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Journal of Diabetes Research
Volume 2016, Article ID 6969040, 5 pages
Review Article

Sweet Bones: The Pathogenesis of Bone Alteration in Diabetes

Department of Physiology, College of Medicine, University of Dammam, P. O. Box 2114-31451, Dammam, Saudi Arabia

Received 17 July 2016; Accepted 15 September 2016

Academic Editor: Ilias Migdalis

Copyright © 2016 Mohammed Al-Hariri. This is an open access article distributed under the Creative Commons Attribution License, which permits unrestricted use, distribution, and reproduction in any medium, provided the original work is properly cited.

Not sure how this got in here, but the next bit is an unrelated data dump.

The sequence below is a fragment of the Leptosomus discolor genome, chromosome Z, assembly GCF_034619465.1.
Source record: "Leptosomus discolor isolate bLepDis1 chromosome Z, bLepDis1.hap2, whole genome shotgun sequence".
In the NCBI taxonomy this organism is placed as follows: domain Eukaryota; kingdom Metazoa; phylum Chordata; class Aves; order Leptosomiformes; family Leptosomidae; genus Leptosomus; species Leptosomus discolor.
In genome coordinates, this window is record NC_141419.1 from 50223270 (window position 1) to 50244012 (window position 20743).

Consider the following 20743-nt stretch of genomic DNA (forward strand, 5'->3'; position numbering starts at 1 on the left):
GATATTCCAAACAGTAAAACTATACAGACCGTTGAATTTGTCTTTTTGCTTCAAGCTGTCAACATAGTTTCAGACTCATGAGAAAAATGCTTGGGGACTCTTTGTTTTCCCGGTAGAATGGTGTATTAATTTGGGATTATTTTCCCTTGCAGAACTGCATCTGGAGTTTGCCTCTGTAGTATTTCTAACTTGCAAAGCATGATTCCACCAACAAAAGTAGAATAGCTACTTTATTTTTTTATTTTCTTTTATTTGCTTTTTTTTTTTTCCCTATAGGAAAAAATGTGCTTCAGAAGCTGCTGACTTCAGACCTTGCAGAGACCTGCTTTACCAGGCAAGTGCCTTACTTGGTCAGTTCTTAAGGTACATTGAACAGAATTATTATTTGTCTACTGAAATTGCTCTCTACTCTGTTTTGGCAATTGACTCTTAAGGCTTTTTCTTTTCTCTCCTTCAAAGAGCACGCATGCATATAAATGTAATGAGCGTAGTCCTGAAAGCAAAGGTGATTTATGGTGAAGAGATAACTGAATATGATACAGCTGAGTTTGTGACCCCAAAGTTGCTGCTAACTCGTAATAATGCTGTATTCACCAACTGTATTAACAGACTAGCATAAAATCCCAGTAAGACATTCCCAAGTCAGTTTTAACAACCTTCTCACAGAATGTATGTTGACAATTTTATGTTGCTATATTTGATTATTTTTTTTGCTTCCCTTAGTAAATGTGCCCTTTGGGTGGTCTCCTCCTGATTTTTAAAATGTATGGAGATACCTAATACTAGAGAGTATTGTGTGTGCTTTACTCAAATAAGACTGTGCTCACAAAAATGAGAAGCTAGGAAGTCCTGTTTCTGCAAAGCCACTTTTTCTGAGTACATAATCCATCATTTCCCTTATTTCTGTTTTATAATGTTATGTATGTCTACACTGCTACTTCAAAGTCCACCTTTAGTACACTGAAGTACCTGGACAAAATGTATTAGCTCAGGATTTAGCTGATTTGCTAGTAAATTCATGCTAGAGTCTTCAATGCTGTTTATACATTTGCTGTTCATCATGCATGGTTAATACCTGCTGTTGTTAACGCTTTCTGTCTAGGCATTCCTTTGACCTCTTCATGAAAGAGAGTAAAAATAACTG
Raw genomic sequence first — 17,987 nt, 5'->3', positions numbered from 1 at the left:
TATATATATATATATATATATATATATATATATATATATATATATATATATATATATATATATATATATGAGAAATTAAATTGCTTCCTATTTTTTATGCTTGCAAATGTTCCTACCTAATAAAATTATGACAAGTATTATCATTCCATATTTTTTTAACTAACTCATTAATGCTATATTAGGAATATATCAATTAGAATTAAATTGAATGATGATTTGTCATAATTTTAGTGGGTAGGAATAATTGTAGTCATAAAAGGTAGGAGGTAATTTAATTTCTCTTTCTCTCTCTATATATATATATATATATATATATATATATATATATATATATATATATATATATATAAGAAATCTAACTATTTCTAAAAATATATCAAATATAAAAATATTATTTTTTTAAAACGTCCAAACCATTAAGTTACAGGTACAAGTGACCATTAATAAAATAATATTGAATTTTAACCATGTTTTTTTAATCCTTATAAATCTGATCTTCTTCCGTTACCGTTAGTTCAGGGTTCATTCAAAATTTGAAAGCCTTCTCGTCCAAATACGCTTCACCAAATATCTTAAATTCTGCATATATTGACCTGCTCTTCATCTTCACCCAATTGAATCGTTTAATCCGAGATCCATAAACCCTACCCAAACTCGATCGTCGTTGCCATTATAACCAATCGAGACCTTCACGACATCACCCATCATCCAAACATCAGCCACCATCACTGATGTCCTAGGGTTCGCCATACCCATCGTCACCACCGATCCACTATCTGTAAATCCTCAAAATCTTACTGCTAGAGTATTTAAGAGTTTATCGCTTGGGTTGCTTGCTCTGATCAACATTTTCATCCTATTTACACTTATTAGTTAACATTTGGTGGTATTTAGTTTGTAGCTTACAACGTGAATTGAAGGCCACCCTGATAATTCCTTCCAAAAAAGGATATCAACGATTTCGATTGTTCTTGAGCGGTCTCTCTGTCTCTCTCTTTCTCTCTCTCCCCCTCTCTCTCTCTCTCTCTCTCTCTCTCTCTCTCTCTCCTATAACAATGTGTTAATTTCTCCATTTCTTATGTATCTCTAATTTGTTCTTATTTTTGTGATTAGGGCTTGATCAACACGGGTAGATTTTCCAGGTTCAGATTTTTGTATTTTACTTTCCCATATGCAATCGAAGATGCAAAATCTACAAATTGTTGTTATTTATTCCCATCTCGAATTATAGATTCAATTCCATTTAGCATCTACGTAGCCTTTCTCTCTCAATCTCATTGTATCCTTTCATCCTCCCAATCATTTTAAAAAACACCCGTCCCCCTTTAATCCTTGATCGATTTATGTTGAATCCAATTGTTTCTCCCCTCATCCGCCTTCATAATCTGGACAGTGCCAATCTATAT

Diabetic patients have increased fracture risk. The pathogenesis underlying the status of bone alterations in diabetes mellitus is not completely understood but is multifactorial. The major deficits appear to be related to a deficit in mineralized surface area, a decrement in the rate of mineral apposition, deceased osteoid surface, depressed osteoblast activity, and decreased numbers of osteoclasts due to abnormal insulin signaling pathway. Other prominent features of diabetes mellitus are an increased urinary excretion of calcium and magnesium, accumulation of advanced glycation end products, and oxidative stress leading to sweet bones (altered bone’s strength, metabolism, and structure). Every diabetic patient should be assessed for risk factors for fractures and osteoporosis. The pathogenesis of the bone alterations in diabetes mellitus as well as their molecular mechanisms needs further study.